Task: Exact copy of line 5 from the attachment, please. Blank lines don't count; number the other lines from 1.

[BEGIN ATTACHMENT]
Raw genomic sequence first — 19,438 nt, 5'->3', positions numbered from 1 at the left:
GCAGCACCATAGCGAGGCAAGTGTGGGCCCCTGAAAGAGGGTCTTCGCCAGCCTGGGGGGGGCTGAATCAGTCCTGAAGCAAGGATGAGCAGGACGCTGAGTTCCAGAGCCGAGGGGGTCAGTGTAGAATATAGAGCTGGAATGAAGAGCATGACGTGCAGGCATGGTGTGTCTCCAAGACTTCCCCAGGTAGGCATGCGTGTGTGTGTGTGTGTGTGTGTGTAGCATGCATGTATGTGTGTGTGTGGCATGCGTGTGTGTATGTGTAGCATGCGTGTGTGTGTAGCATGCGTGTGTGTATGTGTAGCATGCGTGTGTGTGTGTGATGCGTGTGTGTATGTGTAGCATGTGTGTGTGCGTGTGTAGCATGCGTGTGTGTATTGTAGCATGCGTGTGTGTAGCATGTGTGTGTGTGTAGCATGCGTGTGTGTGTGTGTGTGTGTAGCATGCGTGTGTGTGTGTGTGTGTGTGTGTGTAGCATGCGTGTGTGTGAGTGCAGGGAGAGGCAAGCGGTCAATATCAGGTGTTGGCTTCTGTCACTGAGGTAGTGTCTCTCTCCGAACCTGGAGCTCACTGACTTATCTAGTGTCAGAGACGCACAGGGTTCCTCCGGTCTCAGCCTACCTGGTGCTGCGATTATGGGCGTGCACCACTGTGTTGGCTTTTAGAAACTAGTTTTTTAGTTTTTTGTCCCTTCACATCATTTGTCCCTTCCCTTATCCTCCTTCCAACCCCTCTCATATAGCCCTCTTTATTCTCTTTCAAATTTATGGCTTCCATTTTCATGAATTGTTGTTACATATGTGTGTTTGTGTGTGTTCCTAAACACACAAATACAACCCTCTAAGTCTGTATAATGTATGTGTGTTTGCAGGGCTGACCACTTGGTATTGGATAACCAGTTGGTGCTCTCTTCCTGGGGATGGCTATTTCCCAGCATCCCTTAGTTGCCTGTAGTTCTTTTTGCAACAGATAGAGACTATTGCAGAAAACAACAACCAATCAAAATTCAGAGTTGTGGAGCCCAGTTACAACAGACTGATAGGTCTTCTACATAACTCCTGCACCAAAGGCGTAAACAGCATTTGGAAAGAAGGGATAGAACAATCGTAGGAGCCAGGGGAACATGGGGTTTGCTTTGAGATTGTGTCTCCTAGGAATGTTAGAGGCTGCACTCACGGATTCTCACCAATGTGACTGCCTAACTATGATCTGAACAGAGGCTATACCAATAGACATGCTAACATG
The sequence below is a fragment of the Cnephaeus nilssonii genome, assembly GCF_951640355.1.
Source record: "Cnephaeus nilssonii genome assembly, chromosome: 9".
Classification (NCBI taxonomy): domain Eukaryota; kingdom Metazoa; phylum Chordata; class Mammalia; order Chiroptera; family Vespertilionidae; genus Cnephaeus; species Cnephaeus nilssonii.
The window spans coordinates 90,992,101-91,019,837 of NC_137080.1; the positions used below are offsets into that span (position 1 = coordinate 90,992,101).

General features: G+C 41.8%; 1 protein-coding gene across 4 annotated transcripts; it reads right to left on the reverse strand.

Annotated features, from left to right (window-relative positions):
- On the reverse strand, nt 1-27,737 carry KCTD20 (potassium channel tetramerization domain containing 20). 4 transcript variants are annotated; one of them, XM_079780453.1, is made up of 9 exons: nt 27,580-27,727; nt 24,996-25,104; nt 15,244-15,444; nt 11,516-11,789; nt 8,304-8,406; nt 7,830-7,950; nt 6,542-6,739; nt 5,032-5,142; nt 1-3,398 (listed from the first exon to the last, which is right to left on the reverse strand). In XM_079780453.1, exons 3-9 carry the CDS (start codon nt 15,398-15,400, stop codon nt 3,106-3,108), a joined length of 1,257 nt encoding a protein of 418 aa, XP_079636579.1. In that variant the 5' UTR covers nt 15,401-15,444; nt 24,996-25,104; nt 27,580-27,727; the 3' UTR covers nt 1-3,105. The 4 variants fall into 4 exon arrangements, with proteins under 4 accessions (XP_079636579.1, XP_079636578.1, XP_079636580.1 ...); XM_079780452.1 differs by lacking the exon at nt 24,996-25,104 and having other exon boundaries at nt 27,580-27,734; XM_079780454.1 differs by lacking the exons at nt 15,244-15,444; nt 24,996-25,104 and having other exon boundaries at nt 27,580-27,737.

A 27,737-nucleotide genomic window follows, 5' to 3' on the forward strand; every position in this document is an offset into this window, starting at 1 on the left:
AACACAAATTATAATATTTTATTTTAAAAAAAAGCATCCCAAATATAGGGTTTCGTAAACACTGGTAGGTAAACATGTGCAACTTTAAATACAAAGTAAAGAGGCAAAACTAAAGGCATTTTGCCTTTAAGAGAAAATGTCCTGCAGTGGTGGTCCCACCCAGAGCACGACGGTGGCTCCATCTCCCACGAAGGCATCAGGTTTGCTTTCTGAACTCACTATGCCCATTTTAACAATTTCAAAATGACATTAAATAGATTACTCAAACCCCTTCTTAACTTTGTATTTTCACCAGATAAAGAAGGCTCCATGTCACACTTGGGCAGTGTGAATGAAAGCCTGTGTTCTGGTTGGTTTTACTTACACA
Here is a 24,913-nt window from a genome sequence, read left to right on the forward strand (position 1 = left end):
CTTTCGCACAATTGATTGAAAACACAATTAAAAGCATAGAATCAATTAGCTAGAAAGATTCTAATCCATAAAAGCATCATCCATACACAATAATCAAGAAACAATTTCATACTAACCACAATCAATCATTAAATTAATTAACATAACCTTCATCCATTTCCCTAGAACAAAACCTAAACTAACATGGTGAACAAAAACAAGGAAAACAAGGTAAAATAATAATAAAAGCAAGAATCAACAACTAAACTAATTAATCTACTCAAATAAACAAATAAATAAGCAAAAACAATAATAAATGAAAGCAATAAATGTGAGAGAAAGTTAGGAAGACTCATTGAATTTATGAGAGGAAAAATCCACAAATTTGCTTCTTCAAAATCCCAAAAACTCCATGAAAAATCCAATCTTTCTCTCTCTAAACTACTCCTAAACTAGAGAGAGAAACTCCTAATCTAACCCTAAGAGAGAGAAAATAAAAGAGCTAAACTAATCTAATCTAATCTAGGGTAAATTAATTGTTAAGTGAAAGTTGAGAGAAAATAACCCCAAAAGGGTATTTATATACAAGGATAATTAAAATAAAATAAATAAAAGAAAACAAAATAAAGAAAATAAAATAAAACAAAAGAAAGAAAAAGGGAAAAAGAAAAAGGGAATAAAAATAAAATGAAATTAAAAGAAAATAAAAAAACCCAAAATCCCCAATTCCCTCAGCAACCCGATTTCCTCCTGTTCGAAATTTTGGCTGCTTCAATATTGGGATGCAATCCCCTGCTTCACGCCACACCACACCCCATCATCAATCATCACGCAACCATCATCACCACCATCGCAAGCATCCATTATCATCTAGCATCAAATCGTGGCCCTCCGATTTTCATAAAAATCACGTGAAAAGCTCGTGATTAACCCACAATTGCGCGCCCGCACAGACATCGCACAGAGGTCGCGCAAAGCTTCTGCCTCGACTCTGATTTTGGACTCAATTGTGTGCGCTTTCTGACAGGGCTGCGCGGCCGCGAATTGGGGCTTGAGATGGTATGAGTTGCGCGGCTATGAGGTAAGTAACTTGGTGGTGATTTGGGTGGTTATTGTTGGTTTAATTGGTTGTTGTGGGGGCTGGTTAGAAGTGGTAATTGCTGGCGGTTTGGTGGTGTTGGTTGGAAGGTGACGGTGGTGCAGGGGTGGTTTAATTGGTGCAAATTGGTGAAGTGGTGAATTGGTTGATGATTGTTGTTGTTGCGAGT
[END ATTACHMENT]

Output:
Classification (NCBI taxonomy): domain Eukaryota; kingdom Metazoa; phylum Chordata; class Mammalia; order Chiroptera; family Vespertilionidae; genus Cnephaeus; species Cnephaeus nilssonii.